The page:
Difference between Self-help books and Self-improvement books The earliest stages of recovery are solely about taking the withdrawals from abstention on the chin – and avoiding relapse. This is a selfish exercise. Pamper yourself as much as possible. Do anything you need to do, not to relapse, bar substituting one serious addiction for another. If you’re already a smoker, smoke a few more cigarettes temporarily. Eat biscuits. Over-exercise temporarily. This is the time when you need self help and so: self-help books. Self improvement comes later on and self-improvement books help in the process of turning yourself into a better person – and then [...]
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12 step programs deliver recovery from addiction to their members, either taking on the job from start to finish or as a maintenance program after the member has completed a course at a rehab. Recovery as a human being But they deliver so much more as well. Once the member has gone through withdrawals from the addiction and acquired the tools to remain abstinent in spite of any cravings (which diminish), over one to two years, then the program becomes one of self-improvement – recovery as a human being. Let’s assume a member was a moral pillar of society before they hit the bottle [...]
Addicted… to one or more of the Big Five? The Big Five addictions refer to people with alcoholism; plus those addicted to drugs; and gambling, those with eating disorders, and also people addicted to sex. Addicted to alcohol? Of the 12 step programs dealing with the five major addictions, AA is the big daddy at aa.org. Because it was founded first in 1936, the literature and organization of Alcoholics Anonymous stretches its tentacles into all the other 12 step fellowships. Because they all derive some tradition from the AA set-up there is more about AA in Everyone’s an Addict than any other fellowship. That [...]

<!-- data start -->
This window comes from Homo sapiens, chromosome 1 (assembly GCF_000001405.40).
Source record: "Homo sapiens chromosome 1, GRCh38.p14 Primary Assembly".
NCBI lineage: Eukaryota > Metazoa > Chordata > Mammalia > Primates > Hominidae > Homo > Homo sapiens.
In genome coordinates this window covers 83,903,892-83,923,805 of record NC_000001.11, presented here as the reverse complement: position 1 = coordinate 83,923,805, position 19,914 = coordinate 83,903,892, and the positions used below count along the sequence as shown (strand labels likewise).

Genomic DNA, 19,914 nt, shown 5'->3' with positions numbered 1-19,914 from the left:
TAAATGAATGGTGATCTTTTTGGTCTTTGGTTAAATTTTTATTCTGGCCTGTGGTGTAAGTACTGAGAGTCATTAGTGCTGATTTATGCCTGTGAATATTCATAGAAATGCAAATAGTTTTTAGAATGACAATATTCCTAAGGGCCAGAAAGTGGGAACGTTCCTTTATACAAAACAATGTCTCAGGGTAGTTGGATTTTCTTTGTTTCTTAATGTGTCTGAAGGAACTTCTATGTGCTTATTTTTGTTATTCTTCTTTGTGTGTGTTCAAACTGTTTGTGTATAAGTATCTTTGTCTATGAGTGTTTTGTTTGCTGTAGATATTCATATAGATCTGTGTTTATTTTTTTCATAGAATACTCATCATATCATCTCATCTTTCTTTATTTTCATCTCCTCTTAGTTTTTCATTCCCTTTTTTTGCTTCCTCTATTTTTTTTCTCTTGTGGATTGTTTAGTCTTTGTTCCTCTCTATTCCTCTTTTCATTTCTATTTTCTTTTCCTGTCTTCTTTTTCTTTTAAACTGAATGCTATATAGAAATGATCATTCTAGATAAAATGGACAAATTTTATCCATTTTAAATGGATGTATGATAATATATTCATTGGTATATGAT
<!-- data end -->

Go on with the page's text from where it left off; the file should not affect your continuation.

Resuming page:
When I consider the question am I an addict? I know that I am past asking that question so instead I ask: what sort of addict am I? My hypothesis is that everyone’s an addict, so if you ask yourself Am I an addict? and come up with the answer: “no” then it follows that you are an addict in denial. I had alcoholism from birth and was an alcoholic in denial for 34 years from age 14 to age 48 when I joined AA. Even at that stage, whether I had a drinking problem was up for grabs for at least six months until my [...]